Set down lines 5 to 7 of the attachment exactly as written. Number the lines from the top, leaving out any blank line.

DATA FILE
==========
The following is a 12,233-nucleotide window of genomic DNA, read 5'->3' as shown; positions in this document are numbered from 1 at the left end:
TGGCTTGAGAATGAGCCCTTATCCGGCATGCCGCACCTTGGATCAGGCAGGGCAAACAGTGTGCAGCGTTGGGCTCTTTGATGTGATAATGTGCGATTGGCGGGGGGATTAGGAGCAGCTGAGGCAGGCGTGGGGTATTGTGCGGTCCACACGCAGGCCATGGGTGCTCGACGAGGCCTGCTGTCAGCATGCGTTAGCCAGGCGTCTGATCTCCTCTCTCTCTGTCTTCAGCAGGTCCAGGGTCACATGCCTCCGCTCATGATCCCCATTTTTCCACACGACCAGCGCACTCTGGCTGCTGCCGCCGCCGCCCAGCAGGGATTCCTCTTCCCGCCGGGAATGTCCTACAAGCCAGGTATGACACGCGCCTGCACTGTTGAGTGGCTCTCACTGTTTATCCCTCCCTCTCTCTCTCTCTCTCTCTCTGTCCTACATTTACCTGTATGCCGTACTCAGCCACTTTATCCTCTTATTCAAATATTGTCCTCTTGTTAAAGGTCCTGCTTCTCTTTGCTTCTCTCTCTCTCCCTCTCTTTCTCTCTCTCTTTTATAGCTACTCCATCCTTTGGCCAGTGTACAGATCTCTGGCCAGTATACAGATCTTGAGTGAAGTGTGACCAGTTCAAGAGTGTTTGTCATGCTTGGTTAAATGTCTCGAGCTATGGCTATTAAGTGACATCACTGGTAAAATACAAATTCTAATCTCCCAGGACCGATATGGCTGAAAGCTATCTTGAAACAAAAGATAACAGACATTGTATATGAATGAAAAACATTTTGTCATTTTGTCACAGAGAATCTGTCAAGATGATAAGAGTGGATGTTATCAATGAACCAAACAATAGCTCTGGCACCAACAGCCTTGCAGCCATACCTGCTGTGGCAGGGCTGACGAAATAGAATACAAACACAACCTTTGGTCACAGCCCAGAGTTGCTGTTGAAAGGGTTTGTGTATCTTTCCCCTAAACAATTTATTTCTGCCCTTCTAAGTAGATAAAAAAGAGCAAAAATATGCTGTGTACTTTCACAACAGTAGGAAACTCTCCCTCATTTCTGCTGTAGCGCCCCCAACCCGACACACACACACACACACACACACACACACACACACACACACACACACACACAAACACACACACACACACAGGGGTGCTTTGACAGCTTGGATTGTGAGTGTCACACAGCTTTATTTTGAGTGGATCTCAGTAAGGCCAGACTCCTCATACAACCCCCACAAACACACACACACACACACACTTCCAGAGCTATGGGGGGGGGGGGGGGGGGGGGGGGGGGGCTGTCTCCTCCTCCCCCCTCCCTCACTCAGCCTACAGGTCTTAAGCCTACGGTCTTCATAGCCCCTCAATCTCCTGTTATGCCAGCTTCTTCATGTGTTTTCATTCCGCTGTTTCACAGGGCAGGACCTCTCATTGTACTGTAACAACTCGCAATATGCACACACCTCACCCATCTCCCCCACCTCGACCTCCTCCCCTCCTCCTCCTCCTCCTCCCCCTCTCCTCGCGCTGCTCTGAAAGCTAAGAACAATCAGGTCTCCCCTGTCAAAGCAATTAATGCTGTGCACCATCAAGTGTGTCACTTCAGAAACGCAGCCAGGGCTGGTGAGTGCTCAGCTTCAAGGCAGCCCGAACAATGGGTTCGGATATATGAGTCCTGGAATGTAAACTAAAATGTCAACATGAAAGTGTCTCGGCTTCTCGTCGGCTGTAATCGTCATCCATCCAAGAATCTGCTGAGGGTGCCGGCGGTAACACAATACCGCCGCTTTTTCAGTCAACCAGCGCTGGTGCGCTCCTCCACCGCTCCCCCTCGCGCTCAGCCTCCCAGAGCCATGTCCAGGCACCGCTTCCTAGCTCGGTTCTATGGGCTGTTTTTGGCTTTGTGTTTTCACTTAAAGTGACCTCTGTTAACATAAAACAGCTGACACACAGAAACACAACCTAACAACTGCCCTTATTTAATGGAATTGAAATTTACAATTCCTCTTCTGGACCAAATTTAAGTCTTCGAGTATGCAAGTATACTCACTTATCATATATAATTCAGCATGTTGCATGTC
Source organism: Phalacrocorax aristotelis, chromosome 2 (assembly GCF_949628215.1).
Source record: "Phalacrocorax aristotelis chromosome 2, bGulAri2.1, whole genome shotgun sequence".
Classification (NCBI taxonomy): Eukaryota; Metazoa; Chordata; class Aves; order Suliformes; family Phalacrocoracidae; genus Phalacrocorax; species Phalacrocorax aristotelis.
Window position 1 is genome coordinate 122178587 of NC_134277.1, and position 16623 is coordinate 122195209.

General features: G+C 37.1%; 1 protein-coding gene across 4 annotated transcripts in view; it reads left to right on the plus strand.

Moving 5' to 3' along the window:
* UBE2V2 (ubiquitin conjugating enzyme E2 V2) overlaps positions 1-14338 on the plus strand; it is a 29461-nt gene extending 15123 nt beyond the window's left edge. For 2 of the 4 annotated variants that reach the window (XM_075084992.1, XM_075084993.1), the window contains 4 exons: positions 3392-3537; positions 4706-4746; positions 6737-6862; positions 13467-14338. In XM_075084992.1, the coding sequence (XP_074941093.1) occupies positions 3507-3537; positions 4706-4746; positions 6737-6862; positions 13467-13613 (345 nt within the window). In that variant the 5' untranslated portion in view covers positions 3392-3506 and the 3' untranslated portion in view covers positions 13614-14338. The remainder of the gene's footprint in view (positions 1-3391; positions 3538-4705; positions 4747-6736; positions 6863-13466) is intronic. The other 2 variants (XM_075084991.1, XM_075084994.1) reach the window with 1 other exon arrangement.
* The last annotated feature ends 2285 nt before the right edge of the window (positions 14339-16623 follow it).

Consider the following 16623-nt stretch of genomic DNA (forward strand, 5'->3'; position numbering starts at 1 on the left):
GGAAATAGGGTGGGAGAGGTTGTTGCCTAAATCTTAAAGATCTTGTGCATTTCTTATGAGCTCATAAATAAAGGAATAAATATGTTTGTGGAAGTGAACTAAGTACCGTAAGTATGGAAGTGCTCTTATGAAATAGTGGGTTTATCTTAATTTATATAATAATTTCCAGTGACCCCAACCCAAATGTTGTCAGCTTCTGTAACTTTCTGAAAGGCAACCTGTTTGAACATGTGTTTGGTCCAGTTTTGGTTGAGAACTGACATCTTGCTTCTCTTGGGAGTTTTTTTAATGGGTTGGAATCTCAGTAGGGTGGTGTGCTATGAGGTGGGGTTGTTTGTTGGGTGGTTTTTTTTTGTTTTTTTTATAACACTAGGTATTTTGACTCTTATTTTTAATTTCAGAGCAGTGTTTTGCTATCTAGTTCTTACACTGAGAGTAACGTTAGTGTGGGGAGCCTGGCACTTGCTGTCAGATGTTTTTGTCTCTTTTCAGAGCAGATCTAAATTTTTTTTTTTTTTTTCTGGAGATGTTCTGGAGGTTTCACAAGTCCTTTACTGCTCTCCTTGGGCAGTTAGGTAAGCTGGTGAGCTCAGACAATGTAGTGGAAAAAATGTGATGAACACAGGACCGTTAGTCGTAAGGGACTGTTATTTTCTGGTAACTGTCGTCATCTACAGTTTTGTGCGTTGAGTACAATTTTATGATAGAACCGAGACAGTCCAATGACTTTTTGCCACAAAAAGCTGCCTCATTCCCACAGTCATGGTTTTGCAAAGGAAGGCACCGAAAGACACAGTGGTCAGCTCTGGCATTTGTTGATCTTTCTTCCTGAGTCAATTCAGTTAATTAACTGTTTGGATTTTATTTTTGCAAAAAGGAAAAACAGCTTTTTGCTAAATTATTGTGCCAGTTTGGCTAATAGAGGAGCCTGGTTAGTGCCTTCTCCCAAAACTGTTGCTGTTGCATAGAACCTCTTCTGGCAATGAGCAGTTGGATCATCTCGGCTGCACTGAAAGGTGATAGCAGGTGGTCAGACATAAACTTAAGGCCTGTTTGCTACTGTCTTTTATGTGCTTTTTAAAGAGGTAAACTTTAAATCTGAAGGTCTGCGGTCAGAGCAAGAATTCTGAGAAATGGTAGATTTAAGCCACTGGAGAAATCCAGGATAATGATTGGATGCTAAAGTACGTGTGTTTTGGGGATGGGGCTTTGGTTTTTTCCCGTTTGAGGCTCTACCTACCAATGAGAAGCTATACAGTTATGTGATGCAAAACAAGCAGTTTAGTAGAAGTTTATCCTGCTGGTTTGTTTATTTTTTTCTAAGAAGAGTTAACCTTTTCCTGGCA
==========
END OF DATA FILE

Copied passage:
Classification (NCBI taxonomy): Eukaryota; Metazoa; Chordata; class Aves; order Suliformes; family Phalacrocoracidae; genus Phalacrocorax; species Phalacrocorax aristotelis.
Window position 1 is genome coordinate 122178587 of NC_134277.1, and position 16623 is coordinate 122195209.

General features: G+C 37.1%; 1 protein-coding gene across 4 annotated transcripts in view; it reads left to right on the plus strand.